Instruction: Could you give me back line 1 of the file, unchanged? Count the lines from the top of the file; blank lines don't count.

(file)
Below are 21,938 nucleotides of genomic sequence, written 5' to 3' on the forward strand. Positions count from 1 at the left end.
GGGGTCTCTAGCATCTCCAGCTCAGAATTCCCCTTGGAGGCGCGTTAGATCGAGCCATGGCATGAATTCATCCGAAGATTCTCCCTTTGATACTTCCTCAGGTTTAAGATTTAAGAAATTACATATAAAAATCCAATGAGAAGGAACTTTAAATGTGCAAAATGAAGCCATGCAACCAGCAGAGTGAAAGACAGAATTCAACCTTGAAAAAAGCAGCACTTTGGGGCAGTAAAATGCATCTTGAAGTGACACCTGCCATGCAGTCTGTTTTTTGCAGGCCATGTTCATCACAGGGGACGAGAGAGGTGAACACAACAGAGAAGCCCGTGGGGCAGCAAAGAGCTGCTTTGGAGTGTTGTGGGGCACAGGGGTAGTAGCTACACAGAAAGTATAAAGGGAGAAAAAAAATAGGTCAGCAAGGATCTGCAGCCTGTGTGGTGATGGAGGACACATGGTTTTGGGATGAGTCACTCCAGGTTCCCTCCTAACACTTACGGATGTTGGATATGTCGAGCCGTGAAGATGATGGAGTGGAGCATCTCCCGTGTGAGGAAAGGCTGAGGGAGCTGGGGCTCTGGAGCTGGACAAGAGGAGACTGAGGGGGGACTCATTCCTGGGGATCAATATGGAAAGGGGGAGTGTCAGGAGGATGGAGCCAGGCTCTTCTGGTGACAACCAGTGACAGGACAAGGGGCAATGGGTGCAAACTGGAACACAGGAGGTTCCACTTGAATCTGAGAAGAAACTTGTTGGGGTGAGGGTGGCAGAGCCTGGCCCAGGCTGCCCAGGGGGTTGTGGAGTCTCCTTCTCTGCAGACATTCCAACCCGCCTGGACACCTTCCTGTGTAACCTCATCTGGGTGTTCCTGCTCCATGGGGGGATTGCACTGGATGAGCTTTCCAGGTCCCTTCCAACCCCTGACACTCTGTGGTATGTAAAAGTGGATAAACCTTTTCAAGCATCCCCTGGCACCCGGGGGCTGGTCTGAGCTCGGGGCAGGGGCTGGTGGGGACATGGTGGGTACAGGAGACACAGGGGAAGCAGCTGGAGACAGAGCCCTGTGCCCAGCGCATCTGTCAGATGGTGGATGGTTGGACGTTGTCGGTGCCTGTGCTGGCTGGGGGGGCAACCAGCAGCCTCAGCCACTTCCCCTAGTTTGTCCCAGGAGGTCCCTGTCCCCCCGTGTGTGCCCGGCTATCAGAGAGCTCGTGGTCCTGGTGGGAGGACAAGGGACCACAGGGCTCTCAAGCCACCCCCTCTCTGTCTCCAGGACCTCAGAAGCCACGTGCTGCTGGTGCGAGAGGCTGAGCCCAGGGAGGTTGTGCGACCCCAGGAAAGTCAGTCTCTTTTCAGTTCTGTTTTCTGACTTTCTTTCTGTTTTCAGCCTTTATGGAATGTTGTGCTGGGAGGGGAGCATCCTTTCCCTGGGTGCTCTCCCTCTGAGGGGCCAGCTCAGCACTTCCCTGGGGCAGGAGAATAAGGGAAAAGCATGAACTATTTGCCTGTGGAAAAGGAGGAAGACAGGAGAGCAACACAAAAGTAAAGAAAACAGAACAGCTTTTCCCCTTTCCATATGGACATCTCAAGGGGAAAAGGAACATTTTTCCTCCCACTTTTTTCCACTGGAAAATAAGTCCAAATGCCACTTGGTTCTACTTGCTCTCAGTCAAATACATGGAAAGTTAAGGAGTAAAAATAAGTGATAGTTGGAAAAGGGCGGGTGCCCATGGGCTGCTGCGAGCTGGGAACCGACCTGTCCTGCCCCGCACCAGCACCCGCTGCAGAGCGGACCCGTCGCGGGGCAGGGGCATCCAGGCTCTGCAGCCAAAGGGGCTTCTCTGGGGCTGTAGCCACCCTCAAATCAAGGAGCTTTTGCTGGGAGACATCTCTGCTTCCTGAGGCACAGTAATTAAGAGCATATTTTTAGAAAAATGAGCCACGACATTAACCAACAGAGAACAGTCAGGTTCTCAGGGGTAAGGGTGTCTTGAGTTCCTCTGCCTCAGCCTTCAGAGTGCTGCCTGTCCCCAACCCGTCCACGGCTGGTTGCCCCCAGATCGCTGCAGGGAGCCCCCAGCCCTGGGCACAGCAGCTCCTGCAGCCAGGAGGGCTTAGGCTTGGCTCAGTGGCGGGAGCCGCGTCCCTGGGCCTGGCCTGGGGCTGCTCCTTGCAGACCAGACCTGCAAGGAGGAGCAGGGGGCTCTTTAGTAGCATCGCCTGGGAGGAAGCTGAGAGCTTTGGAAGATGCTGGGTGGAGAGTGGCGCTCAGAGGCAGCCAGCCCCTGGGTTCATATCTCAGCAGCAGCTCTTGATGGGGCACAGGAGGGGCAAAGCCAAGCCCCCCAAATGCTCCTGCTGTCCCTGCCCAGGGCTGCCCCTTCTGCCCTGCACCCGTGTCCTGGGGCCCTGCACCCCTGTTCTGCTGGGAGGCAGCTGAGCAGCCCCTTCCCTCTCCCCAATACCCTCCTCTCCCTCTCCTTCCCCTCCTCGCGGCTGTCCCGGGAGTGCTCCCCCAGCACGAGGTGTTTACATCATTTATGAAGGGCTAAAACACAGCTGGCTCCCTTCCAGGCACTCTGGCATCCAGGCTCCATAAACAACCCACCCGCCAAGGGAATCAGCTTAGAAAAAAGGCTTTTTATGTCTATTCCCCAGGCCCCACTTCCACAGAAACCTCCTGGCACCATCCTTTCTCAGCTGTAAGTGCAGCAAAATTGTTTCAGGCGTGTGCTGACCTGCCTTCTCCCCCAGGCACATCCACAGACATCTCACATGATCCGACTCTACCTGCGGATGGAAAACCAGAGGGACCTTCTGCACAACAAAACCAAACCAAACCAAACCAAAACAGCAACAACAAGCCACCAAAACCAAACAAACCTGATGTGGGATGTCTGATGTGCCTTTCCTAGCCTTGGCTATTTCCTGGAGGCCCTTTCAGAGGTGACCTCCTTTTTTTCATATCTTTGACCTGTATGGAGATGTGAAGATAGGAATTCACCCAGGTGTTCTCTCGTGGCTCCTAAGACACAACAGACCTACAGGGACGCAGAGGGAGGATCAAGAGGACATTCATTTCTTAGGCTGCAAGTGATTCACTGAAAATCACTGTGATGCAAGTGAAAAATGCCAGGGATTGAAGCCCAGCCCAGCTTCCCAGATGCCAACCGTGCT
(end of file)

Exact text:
Below are 21,938 nucleotides of genomic sequence, written 5' to 3' on the forward strand. Positions count from 1 at the left end.